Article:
NBC’s Natasha Korecki reports that Friday is the Democratic National Committee’s deadline for states and territories petitioning to be one of the first presidential nominating states. And when the DNC’s Rules and Bylaws Committee met yesterday to start the discussion about the changes, numbers like these were on their mind.
At the meeting, former Clinton White House official and veteran Democratic campaigner Craig Smith argued for “having multiple small states go first” to get a more representative slice of the country, Korecki reports.
Another stat from Smith: Six of the eight nominees in “jump ball” years (when the party had no president or vice president running) won some combination of Iowa and New Hampshire. But just two became president.
Other numbers you need to know today:
39: That’s how many percentage points Lt. Gov. John Fetterman is ahead of Rep. Conor Lamb in Pennsylvania’s Senate Democratic primary, per a new Franklin and Marshall poll. Read more about the poll on the MTP Blog.
8: That’s how many feet high the new fencing will be outside of the Supreme Court.
$25 million: That’s how much more money hedge fund billionaire Ken Griffin is committing to Aurora Mayor Richard Irvin’s GOP bid for governor in Illinois, on top of the $20 million he’s already sunk, per the Chicago Tribune.
$45,000: That will be the new minimum salary set by Speaker Nancy Pelosi for House staffers on Capitol Hill, according to a letter she sent to members this morning.
19: The number of House Democrats who wrote a letter asking Pelosi to vote on legislation to increase police funding.
50 percent: The increase in the two-week average of daily Covid cases, per NBC News.
30 percent: The increase in the two-week average of daily Covid deaths, per NBC News.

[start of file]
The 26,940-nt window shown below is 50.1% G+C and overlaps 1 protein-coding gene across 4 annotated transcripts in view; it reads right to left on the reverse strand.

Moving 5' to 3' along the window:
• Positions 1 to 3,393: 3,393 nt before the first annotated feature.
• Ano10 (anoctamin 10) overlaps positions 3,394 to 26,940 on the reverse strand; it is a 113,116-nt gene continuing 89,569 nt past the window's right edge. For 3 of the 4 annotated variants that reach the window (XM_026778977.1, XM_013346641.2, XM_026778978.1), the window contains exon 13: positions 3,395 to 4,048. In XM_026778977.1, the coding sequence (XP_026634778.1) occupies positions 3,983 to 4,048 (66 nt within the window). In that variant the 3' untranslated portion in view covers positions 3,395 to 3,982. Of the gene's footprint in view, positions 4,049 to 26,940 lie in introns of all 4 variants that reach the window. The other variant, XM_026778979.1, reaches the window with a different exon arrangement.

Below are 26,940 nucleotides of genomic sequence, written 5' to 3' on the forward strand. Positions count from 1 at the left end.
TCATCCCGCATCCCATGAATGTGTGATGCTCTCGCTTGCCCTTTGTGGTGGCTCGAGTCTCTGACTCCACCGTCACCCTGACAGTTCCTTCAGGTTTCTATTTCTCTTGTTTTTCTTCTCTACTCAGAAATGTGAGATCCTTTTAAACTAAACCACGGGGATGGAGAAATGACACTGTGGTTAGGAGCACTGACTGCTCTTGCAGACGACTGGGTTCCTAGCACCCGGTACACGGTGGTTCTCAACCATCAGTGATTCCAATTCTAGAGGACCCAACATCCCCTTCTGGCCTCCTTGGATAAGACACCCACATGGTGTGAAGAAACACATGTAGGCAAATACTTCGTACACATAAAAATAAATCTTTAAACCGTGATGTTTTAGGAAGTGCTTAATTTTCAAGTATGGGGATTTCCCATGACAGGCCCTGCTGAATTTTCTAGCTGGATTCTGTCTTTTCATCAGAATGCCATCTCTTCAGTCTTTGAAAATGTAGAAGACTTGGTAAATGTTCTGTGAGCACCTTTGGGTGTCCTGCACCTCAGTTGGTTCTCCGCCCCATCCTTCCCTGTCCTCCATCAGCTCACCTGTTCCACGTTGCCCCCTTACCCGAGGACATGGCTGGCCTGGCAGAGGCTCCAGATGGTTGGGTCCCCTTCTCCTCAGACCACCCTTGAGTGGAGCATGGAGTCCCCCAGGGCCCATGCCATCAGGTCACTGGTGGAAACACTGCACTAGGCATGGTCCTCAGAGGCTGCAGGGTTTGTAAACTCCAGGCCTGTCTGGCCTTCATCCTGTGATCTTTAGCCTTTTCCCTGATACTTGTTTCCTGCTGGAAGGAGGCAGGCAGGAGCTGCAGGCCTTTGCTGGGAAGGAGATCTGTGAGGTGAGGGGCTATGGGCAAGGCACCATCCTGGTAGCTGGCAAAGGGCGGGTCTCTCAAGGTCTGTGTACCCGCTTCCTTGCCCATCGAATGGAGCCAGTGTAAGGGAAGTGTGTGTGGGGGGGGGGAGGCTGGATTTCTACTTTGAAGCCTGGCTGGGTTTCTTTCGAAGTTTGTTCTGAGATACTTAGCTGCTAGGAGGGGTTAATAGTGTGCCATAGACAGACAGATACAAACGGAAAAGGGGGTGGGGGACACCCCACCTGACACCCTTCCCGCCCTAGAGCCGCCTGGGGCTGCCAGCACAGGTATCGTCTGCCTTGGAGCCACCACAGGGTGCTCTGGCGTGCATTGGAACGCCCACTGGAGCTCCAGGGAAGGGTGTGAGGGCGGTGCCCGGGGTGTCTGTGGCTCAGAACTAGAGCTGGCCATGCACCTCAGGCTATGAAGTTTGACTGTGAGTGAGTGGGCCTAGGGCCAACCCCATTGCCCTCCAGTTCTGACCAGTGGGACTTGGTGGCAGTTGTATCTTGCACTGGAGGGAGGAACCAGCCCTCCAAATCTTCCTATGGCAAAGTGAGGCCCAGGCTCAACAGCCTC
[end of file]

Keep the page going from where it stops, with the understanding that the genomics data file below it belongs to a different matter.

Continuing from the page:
Midterm roundup: Trump touches down in the land of Oz
Tonight, former President Donald Trump is bringing the road show to Pennsylvania, where he’s holding a rally for Senate hopeful Mehmet Oz.
It’s the home stretch for Oz, who is hoping that he can extend the streak of Trump-endorsed candidate victories after J.D. Vance’s big win on Tuesday (Vance is speaking at the rally, as is Trump’s pick for next week’s primary in West Virginia’s 2nd District, Rep. Alex Mooney).
Like Vance, Oz has faced criticism from his rivals about a lack of conservative bona fides. But unlike Vance, Oz’s alliance with Trump goes back years (Trump joined his show during the 2016 campaign to talk about his health), so he hasn’t been faced with the same questions about his loyalty to Trump.
Meanwhile, David McCormick’s campaign says it’s holding a press briefing this morning — featuring former Trump Secretary of State Mike Pompeo — “on significant national security concerns and unanswered questions on Mehmet Oz’s close ties to the Turkish government and military,” per NBC’s Dasha Burns.